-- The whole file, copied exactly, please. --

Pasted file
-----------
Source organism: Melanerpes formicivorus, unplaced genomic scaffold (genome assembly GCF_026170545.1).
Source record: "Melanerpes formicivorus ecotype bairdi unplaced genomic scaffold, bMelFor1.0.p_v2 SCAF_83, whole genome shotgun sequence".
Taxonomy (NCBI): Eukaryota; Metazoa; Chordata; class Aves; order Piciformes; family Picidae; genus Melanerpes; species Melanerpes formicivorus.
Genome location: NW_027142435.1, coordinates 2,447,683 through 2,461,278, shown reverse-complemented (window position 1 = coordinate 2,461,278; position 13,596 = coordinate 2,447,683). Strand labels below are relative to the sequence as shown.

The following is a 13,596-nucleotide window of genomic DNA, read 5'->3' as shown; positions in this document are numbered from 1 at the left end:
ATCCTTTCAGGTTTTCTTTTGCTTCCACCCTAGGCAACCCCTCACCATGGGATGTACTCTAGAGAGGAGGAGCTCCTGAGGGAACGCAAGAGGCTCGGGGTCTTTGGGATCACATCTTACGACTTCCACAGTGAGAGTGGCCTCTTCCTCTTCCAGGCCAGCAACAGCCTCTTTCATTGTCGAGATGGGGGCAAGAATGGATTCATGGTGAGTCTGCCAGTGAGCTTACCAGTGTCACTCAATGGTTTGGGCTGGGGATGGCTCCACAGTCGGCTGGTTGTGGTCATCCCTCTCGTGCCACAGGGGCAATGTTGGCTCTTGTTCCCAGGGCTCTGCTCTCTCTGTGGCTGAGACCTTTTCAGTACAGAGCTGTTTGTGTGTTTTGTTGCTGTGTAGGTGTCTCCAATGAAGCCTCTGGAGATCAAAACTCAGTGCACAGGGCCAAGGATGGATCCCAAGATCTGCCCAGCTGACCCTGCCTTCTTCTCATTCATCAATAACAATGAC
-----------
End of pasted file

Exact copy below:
Source organism: Melanerpes formicivorus, unplaced genomic scaffold (genome assembly GCF_026170545.1).
Source record: "Melanerpes formicivorus ecotype bairdi unplaced genomic scaffold, bMelFor1.0.p_v2 SCAF_83, whole genome shotgun sequence".
Taxonomy (NCBI): Eukaryota; Metazoa; Chordata; class Aves; order Piciformes; family Picidae; genus Melanerpes; species Melanerpes formicivorus.
Genome location: NW_027142435.1, coordinates 2,447,683 through 2,461,278, shown reverse-complemented (window position 1 = coordinate 2,461,278; position 13,596 = coordinate 2,447,683). Strand labels below are relative to the sequence as shown.

The following is a 13,596-nucleotide window of genomic DNA, read 5'->3' as shown; positions in this document are numbered from 1 at the left end:
ATCCTTTCAGGTTTTCTTTTGCTTCCACCCTAGGCAACCCCTCACCATGGGATGTACTCTAGAGAGGAGGAGCTCCTGAGGGAACGCAAGAGGCTCGGGGTCTTTGGGATCACATCTTACGACTTCCACAGTGAGAGTGGCCTCTTCCTCTTCCAGGCCAGCAACAGCCTCTTTCATTGTCGAGATGGGGGCAAGAATGGATTCATGGTGAGTCTGCCAGTGAGCTTACCAGTGTCACTCAATGGTTTGGGCTGGGGATGGCTCCACAGTCGGCTGGTTGTGGTCATCCCTCTCGTGCCACAGGGGCAATGTTGGCTCTTGTTCCCAGGGCTCTGCTCTCTCTGTGGCTGAGACCTTTTCAGTACAGAGCTGTTTGTGTGTTTTGTTGCTGTGTAGGTGTCTCCAATGAAGCCTCTGGAGATCAAAACTCAGTGCACAGGGCCAAGGATGGATCCCAAGATCTGCCCAGCTGACCCTGCCTTCTTCTCATTCATCAATAACAATGAC